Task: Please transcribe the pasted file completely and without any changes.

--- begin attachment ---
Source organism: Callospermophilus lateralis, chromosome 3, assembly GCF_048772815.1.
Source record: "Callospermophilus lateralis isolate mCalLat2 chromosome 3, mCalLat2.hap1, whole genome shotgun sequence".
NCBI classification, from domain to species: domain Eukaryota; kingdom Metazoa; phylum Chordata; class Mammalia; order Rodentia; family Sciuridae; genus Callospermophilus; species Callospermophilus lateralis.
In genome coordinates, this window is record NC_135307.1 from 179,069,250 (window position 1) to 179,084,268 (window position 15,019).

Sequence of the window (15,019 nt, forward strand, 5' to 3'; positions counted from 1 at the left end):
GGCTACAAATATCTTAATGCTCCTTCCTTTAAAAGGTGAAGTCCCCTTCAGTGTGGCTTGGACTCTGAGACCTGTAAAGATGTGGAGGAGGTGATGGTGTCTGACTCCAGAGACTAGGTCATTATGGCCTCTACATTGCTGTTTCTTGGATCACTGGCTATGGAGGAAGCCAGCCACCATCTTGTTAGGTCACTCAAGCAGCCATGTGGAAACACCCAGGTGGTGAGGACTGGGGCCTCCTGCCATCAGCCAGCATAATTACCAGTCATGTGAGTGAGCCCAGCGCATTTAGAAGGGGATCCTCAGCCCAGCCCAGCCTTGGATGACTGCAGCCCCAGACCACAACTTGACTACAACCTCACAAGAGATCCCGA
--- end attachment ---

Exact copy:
Source organism: Callospermophilus lateralis, chromosome 3, assembly GCF_048772815.1.
Source record: "Callospermophilus lateralis isolate mCalLat2 chromosome 3, mCalLat2.hap1, whole genome shotgun sequence".
NCBI classification, from domain to species: domain Eukaryota; kingdom Metazoa; phylum Chordata; class Mammalia; order Rodentia; family Sciuridae; genus Callospermophilus; species Callospermophilus lateralis.
In genome coordinates, this window is record NC_135307.1 from 179,069,250 (window position 1) to 179,084,268 (window position 15,019).

Sequence of the window (15,019 nt, forward strand, 5' to 3'; positions counted from 1 at the left end):
GGCTACAAATATCTTAATGCTCCTTCCTTTAAAAGGTGAAGTCCCCTTCAGTGTGGCTTGGACTCTGAGACCTGTAAAGATGTGGAGGAGGTGATGGTGTCTGACTCCAGAGACTAGGTCATTATGGCCTCTACATTGCTGTTTCTTGGATCACTGGCTATGGAGGAAGCCAGCCACCATCTTGTTAGGTCACTCAAGCAGCCATGTGGAAACACCCAGGTGGTGAGGACTGGGGCCTCCTGCCATCAGCCAGCATAATTACCAGTCATGTGAGTGAGCCCAGCGCATTTAGAAGGGGATCCTCAGCCCAGCCCAGCCTTGGATGACTGCAGCCCCAGACCACAACTTGACTACAACCTCACAAGAGATCCCGA